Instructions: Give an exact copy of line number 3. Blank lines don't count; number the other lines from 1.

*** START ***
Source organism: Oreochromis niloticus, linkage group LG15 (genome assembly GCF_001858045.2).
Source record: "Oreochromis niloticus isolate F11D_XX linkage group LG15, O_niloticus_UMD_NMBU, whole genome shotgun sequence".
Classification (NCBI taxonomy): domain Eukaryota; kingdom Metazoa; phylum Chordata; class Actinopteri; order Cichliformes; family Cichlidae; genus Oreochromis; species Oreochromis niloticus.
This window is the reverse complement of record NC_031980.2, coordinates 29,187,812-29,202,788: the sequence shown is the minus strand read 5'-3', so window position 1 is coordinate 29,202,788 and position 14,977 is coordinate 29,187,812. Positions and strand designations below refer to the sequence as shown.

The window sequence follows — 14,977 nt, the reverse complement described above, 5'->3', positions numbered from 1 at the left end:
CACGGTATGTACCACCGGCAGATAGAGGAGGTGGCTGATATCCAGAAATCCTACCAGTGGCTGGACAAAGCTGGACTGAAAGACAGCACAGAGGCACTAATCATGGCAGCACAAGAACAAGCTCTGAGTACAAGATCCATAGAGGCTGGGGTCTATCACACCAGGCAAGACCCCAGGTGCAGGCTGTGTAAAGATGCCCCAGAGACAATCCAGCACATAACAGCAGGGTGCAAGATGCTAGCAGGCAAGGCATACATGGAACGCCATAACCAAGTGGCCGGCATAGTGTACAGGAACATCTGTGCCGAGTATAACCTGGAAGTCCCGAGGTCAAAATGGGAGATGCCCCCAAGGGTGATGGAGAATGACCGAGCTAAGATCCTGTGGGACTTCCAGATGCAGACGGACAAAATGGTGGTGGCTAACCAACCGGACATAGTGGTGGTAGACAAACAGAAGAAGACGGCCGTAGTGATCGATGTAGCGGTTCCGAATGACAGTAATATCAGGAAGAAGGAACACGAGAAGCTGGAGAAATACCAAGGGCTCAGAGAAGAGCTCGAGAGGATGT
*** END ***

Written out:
Classification (NCBI taxonomy): domain Eukaryota; kingdom Metazoa; phylum Chordata; class Actinopteri; order Cichliformes; family Cichlidae; genus Oreochromis; species Oreochromis niloticus.